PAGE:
Kidon Choi, far right, in the Mannes Opera's 2016 production of Cosi fan tutte. Photo by Eugenia Ames

Mannes School of Music Opera Alums Excel Onstage at the Metropolitan Opera

Kidon Choi’s dreams came true last year when he made his debut at the Metropolitan Opera, playing Yamadori in Madama Butterfly.

“I think every singer dreams of singing at the Metropolitan Opera,” says Choi, PDPL ’17, who was selected for the Met’s Lindemann Young Artist Development Program. “Of course, there is pressure to be a better singer, since it’s a huge theater that everybody pays attention to, but it is also great motivation to work harder.”

Choi joins a growing list of accomplished Mannes School of Music opera singers who have performed at the Met. They include soprano Nadine Sierra, tenor Yonghoon Lee, mezzo-soprano Maya Lahyani, soprano Deanna Breiwick, mezzo-soprano Avery Amereau, mezzo-soprano Karolina Pilou, countertenor Siman Chung (covering the countertenor role in the recent production of Thomas Adès’s Exterminating Angel), tenor Won Whi Choi, and bass David Leigh. Bryan Wagorn and Nimrod David Pfeffer are now assistant conductors at the Met, alongside faculty members Joshua Greene and Vlad Iftinca.

Choi and his peers owe their success in part to the rigorous training and education they received at Mannes. Studying under voice teacher Arthur Levy, and Joseph Colaneri, artistic director of the Mannes Opera and a conductor at the Met, helped Choi refine his technique as a singer and pursue his dream of performing on the world’s biggest stages.

“Maestro Colaneri always treated us as professional musicians, so I learned how to approach the opera as a professional, not just a student,” says Choi. “This offered me a solid foundation on which to build, because Mannes felt like a bridge connecting me from being a student to the professional stage.”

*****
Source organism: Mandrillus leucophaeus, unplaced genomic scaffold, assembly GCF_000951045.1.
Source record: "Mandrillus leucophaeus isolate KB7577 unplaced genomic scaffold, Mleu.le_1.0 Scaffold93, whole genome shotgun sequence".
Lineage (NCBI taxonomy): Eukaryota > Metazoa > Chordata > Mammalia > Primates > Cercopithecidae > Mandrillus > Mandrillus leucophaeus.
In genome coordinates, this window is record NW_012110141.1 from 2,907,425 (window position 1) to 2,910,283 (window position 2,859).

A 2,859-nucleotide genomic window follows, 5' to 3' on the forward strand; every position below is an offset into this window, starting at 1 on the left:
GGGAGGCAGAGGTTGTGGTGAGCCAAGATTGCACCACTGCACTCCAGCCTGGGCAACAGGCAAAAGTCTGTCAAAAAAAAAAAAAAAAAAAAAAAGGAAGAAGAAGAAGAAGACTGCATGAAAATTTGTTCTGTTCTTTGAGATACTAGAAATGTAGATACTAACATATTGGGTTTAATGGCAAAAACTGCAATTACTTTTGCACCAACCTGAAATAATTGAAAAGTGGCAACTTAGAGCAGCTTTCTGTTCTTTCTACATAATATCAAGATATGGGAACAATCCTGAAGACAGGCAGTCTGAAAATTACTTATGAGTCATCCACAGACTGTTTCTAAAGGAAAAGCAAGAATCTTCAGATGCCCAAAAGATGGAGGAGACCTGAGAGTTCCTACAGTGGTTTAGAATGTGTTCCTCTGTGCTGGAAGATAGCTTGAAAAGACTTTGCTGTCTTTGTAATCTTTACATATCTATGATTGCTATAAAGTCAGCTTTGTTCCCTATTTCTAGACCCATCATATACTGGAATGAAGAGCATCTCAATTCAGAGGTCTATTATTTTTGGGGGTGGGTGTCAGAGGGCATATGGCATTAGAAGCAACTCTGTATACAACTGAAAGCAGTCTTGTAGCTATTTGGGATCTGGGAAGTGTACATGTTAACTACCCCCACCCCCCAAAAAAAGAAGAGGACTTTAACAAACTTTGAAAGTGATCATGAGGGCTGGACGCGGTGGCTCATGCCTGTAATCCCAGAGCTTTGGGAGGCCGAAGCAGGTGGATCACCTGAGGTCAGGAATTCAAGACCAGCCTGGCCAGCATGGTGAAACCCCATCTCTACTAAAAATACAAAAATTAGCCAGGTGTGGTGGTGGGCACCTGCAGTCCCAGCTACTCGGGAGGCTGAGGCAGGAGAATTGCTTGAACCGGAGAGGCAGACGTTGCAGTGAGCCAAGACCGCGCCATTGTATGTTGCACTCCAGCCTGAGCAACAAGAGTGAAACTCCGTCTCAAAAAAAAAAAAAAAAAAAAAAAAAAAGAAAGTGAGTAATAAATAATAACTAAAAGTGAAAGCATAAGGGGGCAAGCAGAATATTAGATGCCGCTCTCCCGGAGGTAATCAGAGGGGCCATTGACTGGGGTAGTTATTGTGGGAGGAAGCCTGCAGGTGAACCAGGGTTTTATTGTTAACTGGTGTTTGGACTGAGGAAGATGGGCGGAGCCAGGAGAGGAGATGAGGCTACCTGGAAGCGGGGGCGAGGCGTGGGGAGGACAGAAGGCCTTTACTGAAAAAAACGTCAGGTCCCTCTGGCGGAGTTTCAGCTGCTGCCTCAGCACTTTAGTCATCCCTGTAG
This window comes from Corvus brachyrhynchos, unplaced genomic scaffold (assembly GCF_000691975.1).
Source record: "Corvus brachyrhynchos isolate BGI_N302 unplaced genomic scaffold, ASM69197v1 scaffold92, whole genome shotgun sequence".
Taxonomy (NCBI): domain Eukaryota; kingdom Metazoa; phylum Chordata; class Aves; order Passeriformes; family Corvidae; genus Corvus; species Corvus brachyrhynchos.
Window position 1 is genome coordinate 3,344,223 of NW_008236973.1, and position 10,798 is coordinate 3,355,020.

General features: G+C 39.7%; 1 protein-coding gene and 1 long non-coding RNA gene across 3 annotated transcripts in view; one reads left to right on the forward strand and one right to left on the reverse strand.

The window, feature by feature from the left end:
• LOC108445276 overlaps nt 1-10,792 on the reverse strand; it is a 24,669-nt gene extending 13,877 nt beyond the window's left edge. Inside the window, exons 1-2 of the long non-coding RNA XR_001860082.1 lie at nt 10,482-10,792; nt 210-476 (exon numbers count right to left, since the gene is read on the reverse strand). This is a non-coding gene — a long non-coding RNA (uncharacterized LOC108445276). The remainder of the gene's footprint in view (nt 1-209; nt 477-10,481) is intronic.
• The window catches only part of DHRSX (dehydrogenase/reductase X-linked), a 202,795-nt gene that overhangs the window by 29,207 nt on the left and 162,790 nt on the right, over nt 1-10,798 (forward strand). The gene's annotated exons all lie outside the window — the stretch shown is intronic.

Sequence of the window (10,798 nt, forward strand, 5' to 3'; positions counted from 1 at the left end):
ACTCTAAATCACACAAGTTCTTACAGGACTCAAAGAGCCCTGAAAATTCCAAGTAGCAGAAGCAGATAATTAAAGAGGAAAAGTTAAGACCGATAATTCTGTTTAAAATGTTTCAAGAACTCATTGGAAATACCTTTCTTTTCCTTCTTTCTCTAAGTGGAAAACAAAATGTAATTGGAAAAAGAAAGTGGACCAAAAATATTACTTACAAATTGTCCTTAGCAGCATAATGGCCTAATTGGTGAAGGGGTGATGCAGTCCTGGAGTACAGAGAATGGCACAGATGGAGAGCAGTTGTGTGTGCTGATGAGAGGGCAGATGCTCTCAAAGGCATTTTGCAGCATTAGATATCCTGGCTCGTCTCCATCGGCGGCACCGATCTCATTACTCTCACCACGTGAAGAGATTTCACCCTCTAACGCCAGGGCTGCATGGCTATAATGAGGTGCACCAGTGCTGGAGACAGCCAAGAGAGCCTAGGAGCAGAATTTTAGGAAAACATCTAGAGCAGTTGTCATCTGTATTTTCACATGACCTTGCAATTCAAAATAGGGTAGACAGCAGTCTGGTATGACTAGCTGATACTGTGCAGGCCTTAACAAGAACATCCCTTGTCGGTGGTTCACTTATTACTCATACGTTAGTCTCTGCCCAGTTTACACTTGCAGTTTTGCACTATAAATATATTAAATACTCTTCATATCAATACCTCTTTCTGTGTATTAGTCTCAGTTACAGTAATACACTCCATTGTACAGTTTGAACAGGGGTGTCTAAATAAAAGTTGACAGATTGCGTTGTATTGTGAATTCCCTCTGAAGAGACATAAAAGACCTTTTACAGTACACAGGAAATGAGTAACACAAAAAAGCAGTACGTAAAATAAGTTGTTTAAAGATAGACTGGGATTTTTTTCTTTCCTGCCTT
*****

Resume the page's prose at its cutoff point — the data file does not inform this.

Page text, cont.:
Launched by Colaneri in 1998, the Mannes Opera employs a professional workshop approach, in which students study both classic and contemporary music with faculty working in the field. The program stages two fully realized operas a year, which range from classics like Così fan tutte and L’Elisir d’amore to modern pieces such as last season’s Vanessa by Samuel Barber and this spring’s The Rake’s Progress by Stravinsky.

Colaneri’s flexible approach prepares students to tackle a diverse repertory presented by noted institutions like the Met. In true New School fashion, students in the program engage in interdisciplinary opportunities, which include collaborating with The Mannes Orchestra on their productions and working with designers from Parsons School of Design on productions including Daniel Catán’s Il Postino and Jonathan Dove’s Flight.

“Opera is a multifaceted art form involving singers, instrumentalists, scenic designers, and stage directors,” says Colaneri. “I believe that the interconnectedness and multidisciplinary approach of opera serves as a metaphor for the interactions of the many intellectual and academic disciplines of The New School. When it all comes together, it is a thrill to experience.”

Outside of the Met, recent graduates like Nadine Sierra, David Leigh, and Maya Lahyani have performed around the world, at opera houses including La Scala in Italy, Ópera de Nuevo León in Mexico, and the Grand Theater of Luxembourg. In addition, Mannes will be well represented in this year’s Metropolitan Opera National Council auditions, with current Mannes student Danielle Beckvermit (soprano) and recent alums Emily Misch (soprano) and Terrence Chin-Loy (tenor) all competing as semi-finalists on April 29. Participants in the MONC competition frequently go on to sing at the Met.